Adsorption

, Volume 20, Issue 1, pp 201–210 | Cite as

Microwave assisted vacuum regeneration for CO2 capture from wet flue gas

Article

Abstract

Small scale processing of flue gas with the goal of enriching the stream in CO2 for sequestration or use is an interesting application area for adsorption technology. For example, boiler flue gas which may contain up to 10 % (v/v) CO2 in air can be readily enriched to a stream containing >70 % CO2 which may be ideal for use within a process such as acidification, precipitation, stripping, etc. The challenge in these applications is producing high purity CO2 without excessive energy use and handling high concentrations of water vapor without the added complication of a pre-drying stage. In this study we have examined the use of microwave assisted vacuum as a way of rapidly directing thermal energy to the adsorbent surface to liberate water and CO2. Preliminary “proof-of-concept” pump down experiments were conducted on a small transparent adsorption column of 13X zeolite pre-saturated with a 12 % CO2 in N2 gas mixture. Both wet and dry gas tests were conducted. The addition of microwave radiation improved the rapid desorption of CO2 and water and improved the integrated CO2 purity in the blowdown stream from 60 to 80 %. In the case of dry CO2 mixtures, the enhancement is due to microwave heating of the 13X zeolite facilitated by the high cation density in the faujasite structure. In the case of water and CO2 desorption, the temperature rise of the adsorbent upon microwave heating was much lower than that predicted by simple heating suggesting that the microwave radiation is absorbed primarily by the adsorbed water. A simplified energy analysis suggests that brief exposure of an adsorbent to microwave radiation will raise the required vacuum level for regeneration of high humidity flue gas streams and may lead to an overall lower energy penalty. The selective ability of microwave radiation to target different species provides scope for optimized, compact, flue gas treatment systems.

Keywords

CO2 capture Microwave regeneration Zeolite 13X Vacuum swing adsorption 

List of symbols

C

Total gas concentration (mol/cm3)

Ci

Concentration of species i (mol/cm3)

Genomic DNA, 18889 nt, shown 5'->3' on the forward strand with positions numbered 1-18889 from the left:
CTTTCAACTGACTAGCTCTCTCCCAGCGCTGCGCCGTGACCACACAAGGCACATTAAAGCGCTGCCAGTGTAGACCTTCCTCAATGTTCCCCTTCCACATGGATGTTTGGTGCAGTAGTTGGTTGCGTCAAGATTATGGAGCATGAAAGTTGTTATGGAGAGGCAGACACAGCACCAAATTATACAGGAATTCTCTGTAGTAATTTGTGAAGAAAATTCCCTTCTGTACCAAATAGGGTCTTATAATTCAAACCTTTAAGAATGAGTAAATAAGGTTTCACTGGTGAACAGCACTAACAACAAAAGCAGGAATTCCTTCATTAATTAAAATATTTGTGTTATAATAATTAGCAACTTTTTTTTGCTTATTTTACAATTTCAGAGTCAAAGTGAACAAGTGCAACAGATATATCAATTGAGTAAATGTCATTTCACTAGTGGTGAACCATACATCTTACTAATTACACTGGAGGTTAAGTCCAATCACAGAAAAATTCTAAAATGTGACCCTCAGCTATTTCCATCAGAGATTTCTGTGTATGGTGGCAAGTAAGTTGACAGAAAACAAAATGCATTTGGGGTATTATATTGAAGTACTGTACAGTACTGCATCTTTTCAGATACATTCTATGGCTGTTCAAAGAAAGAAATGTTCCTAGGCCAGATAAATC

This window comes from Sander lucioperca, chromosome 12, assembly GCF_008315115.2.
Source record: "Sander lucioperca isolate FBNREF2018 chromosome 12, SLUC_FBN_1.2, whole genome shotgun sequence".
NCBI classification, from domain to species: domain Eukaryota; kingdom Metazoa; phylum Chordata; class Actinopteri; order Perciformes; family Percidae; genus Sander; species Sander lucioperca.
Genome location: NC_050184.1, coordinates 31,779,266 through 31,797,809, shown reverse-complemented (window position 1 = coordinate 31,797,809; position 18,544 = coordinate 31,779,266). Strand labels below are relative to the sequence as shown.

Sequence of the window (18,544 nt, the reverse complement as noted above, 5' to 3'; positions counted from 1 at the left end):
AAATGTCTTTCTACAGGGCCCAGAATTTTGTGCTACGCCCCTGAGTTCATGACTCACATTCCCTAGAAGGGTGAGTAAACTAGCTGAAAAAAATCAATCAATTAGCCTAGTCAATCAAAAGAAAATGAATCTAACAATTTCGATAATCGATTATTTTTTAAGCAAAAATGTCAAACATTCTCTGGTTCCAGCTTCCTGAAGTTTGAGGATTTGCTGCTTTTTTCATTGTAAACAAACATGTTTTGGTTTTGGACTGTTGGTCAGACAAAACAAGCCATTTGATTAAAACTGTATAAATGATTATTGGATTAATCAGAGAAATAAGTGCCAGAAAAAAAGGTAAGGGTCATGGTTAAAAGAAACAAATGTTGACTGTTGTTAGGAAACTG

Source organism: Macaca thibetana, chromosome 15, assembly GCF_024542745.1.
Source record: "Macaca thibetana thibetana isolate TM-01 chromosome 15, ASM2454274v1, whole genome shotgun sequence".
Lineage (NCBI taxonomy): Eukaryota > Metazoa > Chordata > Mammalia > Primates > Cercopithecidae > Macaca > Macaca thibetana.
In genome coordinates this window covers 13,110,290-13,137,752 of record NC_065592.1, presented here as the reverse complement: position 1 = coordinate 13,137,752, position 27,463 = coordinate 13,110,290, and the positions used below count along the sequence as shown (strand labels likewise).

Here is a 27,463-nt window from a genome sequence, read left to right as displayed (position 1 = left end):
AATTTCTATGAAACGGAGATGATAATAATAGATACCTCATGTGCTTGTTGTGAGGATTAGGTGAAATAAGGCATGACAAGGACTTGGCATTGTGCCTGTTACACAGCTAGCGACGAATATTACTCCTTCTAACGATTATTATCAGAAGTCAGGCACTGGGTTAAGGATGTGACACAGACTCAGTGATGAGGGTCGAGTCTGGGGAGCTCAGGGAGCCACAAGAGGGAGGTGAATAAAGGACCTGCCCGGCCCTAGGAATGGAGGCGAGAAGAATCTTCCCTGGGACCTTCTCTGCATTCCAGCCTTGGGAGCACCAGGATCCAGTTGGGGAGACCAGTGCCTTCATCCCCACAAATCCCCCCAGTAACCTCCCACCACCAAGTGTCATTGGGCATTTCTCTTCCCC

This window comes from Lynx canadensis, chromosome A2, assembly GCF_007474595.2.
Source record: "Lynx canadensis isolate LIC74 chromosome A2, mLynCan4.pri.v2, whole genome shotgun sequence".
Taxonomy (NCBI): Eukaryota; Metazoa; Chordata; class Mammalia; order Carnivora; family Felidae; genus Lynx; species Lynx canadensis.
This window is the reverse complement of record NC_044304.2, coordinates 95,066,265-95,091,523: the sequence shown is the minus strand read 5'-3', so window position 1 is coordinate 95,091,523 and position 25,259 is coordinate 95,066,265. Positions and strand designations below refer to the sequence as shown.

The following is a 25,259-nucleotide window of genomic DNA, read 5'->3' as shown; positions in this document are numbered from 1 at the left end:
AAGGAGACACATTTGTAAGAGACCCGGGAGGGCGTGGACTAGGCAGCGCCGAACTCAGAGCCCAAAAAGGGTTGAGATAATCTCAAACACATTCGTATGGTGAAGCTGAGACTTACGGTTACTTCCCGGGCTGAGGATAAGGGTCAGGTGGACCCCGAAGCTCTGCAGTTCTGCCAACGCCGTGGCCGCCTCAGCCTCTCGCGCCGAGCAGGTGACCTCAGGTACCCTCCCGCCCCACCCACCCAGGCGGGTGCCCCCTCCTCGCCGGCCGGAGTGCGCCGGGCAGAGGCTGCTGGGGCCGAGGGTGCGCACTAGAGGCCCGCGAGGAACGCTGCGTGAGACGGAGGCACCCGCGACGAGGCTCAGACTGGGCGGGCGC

t

Time (s)

\(\varepsilon_{b}\)

Bed voidage

\(\rho_{\text{ads}}\)

Adsorbent density (g/cm3)

\(\bar{n}_{i}\)

Loading of component i (mol/g)

\(\bar{n}_{T}\)

Total loading (mol/g)

\(\bar{n}_{i}^{*}\)

Equilibrium loading of component i (mol/g)

u

Gas interstitial velocity (cm/s)

z

Axial distance (cm)

ki

Linear driving force constant (1/s)

Deff

Effective diffusion coefficient for i in the adsorbent (cm2/s)

Rp

Pellet radius (cm)

Cp, ads

Adsorbent specific heat (J/g K)

Cp,gas

Gas specific heat (J/mol K)

T

Temperature (K)

ΔHi

Isosteric heat of component i (J/mol)

\(\dot{Q}_{gen}\)

Rate of heat generation by external means (W/g)

hw

Bed-wall heat transfer coefficient (W/cm2 K)

Tw

Wall temperature (K)

D

Bed inner diameter (cm)

m1i, m2i

Isotherm parameters (mol/g)

b10i, b20i

Isotherm parameters (1/bar)

Q1i, Q2i

Isotherm parameters (J/mol)

P

Pressure (bar)

PMW

Microwave power per unit volume (W/m3)

\(\omega\)

Microwave frequency (rd/s)

\(\varepsilon_{\text{o}}\)

Dielectric permittivity of vacuum (F/m)

\(\varepsilon^ {\prime \prime}\)

Dielectric loss coefficient

E

Microwave electric field (V/m)

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Copyright information

© Springer Science+Business Media New York 2013

Authors and Affiliations

  1. 1.Department of Chemical and Biomolecular EngineeringThe University of MelbourneParkvilleAustralia

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